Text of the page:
Alcantara: So what are the implications of your research for the debate about immigration and non-citizens today?

Anderson: I will focus on two here. One is to open up possibilities for seeing patterns of continuity and change over time, and thereby shed additional light on today’s politics of control. The shift towards a more Liberal Internationalist approach that occurred in the 1960s-1970s happened because there was significant support for the idea that a liberal political system ought to incorporate non-citizens within its understanding of how the state recognises and protects basic liberal/human rights in Canada. This was a vital part, it was argued, of what it meant to be Canadian. By framing policy choices in a narrower set of concerns over abuse (one that incorporates criminality and security issues), the contemporary Liberal Nationalist approach not only skirts this important debate over what it means to support liberal/human rights but it also diverts attention from that existential dimension of being Canadian. A broader historical context allows for a better understanding of how this reflects a very particular form of special interest politics that has perhaps not been so prominent in Canadian control politics and policy since before the Second World War.

A second implication is that if the core causal chain has merit – that rights restriction can produce reactions that produce a loss of control, and that this creates a feedback loop that encourages greater restriction, and so on – then many of the restrictive measures that have been implemented in the past 15 years or so are not only problematic on a rights-based level (that is, they have a real and profound impact on the rights of – and therefore the lives of – non-citizens), but as well may contain the seeds of their own failure, so to speak. Thus, from a good governance perspective (both in its rights-based and more pragmatic policy coherence dimensions), this is an important debate. It also raises questions about Canada’s engagement with these issues at a transnational or global level, but that has been left more implied than addressed in the book as it was a much less central feature of how borders were controlled during Canada’s first century.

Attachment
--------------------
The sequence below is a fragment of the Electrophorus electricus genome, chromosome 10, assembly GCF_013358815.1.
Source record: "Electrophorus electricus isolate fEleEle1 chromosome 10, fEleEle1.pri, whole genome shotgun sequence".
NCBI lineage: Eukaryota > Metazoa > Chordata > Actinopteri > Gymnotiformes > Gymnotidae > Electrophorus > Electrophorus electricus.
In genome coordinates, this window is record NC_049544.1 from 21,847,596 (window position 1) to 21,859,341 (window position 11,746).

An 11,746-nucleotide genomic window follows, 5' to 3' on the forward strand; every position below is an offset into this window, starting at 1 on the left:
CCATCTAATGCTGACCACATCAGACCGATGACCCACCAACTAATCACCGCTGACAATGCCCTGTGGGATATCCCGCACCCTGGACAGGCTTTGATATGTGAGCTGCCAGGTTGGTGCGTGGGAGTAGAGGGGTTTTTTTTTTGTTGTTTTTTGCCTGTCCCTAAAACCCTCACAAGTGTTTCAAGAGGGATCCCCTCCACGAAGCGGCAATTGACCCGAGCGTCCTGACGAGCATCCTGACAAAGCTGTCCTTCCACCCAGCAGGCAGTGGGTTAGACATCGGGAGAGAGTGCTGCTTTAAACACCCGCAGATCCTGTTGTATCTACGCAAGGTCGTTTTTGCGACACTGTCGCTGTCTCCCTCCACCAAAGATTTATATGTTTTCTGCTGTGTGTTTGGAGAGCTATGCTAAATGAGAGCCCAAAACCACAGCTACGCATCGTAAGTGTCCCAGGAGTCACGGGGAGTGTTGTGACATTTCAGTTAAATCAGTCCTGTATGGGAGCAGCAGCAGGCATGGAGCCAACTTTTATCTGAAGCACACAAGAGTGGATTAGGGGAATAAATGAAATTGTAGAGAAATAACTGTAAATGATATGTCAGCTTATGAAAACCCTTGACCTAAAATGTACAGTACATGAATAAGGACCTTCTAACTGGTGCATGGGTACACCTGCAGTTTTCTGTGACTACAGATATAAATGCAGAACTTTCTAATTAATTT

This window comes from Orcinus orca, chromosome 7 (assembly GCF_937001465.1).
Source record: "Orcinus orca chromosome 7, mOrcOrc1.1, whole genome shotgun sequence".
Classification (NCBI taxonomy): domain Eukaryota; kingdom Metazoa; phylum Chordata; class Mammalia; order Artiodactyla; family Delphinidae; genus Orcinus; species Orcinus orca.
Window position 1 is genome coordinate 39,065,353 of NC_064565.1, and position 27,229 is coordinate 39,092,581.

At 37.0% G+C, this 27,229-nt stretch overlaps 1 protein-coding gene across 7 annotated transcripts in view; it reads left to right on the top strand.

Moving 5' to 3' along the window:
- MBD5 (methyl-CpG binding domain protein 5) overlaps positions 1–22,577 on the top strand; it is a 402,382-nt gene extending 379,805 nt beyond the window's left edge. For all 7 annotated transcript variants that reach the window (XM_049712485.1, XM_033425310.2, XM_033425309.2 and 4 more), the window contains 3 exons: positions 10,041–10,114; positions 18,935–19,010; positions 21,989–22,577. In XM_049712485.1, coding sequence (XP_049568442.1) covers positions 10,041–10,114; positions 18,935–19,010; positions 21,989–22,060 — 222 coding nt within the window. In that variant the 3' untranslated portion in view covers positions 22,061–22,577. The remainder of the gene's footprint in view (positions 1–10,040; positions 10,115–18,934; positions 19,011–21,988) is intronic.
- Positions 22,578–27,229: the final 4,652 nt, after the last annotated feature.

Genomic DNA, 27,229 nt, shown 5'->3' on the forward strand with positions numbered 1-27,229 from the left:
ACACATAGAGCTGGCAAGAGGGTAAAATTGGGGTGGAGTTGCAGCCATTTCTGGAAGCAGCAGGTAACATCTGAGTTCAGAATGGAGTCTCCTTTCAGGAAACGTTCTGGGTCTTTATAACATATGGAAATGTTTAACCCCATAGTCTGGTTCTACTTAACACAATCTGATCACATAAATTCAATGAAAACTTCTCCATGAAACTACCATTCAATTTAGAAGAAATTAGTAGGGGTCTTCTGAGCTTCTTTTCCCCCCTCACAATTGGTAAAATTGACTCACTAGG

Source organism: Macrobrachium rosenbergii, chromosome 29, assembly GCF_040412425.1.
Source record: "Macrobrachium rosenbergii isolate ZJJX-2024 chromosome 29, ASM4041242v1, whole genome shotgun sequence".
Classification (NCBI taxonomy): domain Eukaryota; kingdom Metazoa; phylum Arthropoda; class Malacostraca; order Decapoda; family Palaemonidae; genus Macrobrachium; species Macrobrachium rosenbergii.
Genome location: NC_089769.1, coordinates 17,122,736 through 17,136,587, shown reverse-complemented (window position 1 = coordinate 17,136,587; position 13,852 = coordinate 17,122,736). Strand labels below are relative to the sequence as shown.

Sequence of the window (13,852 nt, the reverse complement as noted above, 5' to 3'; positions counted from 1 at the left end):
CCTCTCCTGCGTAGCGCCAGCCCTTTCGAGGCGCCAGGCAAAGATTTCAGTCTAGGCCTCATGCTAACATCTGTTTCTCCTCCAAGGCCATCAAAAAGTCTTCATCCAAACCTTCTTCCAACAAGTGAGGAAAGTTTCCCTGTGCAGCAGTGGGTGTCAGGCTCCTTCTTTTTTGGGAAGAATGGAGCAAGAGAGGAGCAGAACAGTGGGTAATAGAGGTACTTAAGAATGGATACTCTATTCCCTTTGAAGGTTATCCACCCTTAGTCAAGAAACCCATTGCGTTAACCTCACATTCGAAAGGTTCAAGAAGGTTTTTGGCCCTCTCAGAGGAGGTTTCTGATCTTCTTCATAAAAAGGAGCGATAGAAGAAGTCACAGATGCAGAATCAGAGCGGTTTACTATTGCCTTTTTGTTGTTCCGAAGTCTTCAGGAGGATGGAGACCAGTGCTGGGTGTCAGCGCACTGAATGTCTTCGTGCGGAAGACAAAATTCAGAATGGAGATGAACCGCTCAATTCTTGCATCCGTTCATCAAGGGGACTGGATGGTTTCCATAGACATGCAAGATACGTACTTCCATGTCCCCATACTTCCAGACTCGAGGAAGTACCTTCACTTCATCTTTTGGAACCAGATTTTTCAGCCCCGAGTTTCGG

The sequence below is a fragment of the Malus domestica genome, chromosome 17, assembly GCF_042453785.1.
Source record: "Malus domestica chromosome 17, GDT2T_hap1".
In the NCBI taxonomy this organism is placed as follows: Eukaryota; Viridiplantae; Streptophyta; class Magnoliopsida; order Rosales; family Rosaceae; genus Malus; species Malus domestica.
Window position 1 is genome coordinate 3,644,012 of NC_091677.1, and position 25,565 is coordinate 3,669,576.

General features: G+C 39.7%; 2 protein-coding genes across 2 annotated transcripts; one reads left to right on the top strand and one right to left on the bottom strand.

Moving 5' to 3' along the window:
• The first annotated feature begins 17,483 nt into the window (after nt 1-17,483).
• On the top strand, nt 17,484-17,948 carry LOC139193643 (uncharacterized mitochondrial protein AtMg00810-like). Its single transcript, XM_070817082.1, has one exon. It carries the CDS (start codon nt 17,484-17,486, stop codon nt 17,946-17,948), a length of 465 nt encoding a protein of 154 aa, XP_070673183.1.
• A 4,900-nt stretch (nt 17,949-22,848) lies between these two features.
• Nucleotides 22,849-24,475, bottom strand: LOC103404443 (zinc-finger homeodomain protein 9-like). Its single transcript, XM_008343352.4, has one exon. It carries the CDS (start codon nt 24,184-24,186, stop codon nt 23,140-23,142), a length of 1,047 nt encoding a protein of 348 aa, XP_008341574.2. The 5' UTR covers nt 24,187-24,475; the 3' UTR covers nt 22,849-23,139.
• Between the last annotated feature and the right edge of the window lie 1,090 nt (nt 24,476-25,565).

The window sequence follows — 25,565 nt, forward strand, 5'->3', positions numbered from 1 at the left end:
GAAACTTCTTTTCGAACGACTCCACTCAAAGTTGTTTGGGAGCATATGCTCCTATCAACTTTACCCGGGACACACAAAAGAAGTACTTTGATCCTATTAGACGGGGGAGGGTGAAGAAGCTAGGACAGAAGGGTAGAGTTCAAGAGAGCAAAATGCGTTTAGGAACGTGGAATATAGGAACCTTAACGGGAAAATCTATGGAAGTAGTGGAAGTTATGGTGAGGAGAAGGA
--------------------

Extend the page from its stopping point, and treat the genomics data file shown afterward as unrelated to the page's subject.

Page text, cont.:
Alcantara: Sounds like a great book and I look forward to reading it!  Now that this book is done, what are you going to be working on next?

Anderson: The book took me up to 1967, a pivotal moment in terms of control politics and policy, as the courts were once again allowed oversight over immigration and refugee matters and a formal policy of non-discrimination was instituted. This reflected long-held Liberal Internationalist commitments to fairness and equality. The next book will move forward from 1967 to the present, looking specifically at how Canada has responded to asylum seekers. While immigration is seen more as a question of privilege (albeit with rights-based aspects) for non-citizens, policies towards asylum seekers operate within a framework of the state’s obligations towards those who have a well-founded fear of persecution. This has produced some very sharp yet complex tensions between control and rights that are worth examining in detail.

Although I will still explore the operation of the control-rights nexus – especially in terms of the effects of Canadian policy decisions on refugees and asylum seekers – in this context, there are other dimensions that I want to centre on in the analysis. In particular, I want to develop a more sophisticated understanding of where the courts fit into the politics of control, how non-government actors import ideas from national and international sources into control debates, and the relative effects of bureaucrats and politicians in domestic, continental and global control politics arenas.

How Generous is Canada’s Refugee Asylum Process?

In a recent column in the Globe and Mail, Jeffrey Simpson commented on Canada’s refugee system. The following is an analysis of the history of the myth that this system is “generous” and provides some data to assess its veracity. It is written by Edward Koning, an Assistant Professor of Political Science at the University of Guelph